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Recent Sighting:

Snowy Owl Bubo scandiacus

Order: Strigiformes — Family: Strigidae


A Snowy Owl is so white and bulky that it should not be misidentified. Females are heavily barred and spotted, juveniles even more so but the smaller males are almost pure white.


Juveniles are dark grey on the head and body and often retain some downy feathers as late as October. First winter birds of both sexes resemble females, but young males lack heavy bars on the crown and neck, are whiter faced and smaller.


Their territorial calls are deep and gruff.


Males are smaller than females and almost completely lack the dark spotting, appearing almost pure white.




Birds mainly winter within their breeding range but move in response to local food abundances.


Breeds and winters on open tundra and mountains.


Mainly shrews, mice and other small mammals but will also take small birds.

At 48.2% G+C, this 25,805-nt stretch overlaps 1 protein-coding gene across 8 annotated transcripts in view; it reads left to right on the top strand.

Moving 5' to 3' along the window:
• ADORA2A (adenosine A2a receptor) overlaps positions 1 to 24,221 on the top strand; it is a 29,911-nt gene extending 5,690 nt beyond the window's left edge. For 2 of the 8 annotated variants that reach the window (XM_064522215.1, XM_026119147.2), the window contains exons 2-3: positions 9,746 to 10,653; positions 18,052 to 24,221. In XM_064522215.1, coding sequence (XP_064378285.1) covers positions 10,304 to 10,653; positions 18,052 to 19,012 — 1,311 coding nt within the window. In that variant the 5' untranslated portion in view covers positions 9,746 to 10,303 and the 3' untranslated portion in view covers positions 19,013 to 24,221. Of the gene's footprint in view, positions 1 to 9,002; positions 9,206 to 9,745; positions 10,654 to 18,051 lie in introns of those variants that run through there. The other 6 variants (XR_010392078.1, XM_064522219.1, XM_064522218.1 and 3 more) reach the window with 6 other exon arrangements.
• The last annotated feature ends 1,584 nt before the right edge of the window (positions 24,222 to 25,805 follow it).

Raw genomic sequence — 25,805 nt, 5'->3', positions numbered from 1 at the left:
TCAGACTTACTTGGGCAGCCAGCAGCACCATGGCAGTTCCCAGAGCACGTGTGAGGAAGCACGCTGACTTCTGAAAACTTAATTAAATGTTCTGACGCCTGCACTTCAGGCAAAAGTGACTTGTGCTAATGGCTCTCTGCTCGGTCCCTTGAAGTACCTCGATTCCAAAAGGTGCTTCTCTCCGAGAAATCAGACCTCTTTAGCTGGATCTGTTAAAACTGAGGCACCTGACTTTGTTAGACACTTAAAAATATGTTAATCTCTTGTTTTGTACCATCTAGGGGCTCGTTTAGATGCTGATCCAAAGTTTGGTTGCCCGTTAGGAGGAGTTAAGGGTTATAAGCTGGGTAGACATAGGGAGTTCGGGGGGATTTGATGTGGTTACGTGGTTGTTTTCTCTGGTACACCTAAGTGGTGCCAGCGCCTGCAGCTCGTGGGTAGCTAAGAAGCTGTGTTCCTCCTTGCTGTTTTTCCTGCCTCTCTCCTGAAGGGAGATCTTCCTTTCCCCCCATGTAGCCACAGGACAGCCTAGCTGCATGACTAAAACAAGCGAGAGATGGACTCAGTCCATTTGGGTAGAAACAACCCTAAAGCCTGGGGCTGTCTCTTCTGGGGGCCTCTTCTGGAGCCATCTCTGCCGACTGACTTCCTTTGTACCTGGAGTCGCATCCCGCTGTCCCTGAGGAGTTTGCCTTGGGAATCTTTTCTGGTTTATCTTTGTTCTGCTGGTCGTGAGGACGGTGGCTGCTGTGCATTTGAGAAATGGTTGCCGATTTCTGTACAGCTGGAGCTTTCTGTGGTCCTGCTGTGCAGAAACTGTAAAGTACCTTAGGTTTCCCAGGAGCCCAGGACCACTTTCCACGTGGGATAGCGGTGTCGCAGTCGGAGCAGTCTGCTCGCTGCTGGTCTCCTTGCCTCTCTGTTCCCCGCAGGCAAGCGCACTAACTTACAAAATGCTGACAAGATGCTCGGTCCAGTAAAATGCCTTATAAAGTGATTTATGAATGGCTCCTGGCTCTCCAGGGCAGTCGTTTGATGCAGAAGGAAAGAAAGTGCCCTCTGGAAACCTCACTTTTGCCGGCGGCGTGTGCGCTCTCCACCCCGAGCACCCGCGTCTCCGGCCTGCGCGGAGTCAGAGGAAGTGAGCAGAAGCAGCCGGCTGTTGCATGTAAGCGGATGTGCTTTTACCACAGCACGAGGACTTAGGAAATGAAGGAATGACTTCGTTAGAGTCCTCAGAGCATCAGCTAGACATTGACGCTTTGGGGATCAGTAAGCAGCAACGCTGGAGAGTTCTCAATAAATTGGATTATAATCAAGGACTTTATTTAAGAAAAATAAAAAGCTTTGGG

Population trends

This rare bird is vulnerable due to such small numbers and great fluctuations in population. Its nomadic habits make accurate estimates of numbers difficult.



Population in Britain and Ireland

Bred on Fetlar in the Shetland Islands between 1967-1975. Since then there have been more sightings in the Scottish Highlands and Shetlands but no evidence of breeding.

Where in Britain and Ireland

Having bred on Fetlar in the Shetland Island between 1967-75, the species is now much more scarce again. Occasional birds summer on the Cairngorm Plateau or in the Northern Isles. Away from Scotland, the species is an extremely rare vagrant. There were 160 British and Irish records between 1958 and 2000.

Population in Europe

Less than 250 breeding pairs are concentrated in Norway, Finland and Sweden.

Where in Europe

A rare and elusive bird on the tundra areas of Scandinavia. At least one bird is often present on Fetlar, Shetland and this can be the easiest Snowy Owl to see. Even on the Varanger Fjord they are hard to find but one is said to regularly hunt at the Kittiwake colony on Ekkeroy, especially around midnight.


Lays eggs in a small scrape on the ground with no material.


3-9, white, laid in beginning May to July. Incubation takes 30-33 days. Young fledge after 43-50 days. 1 brood per year.

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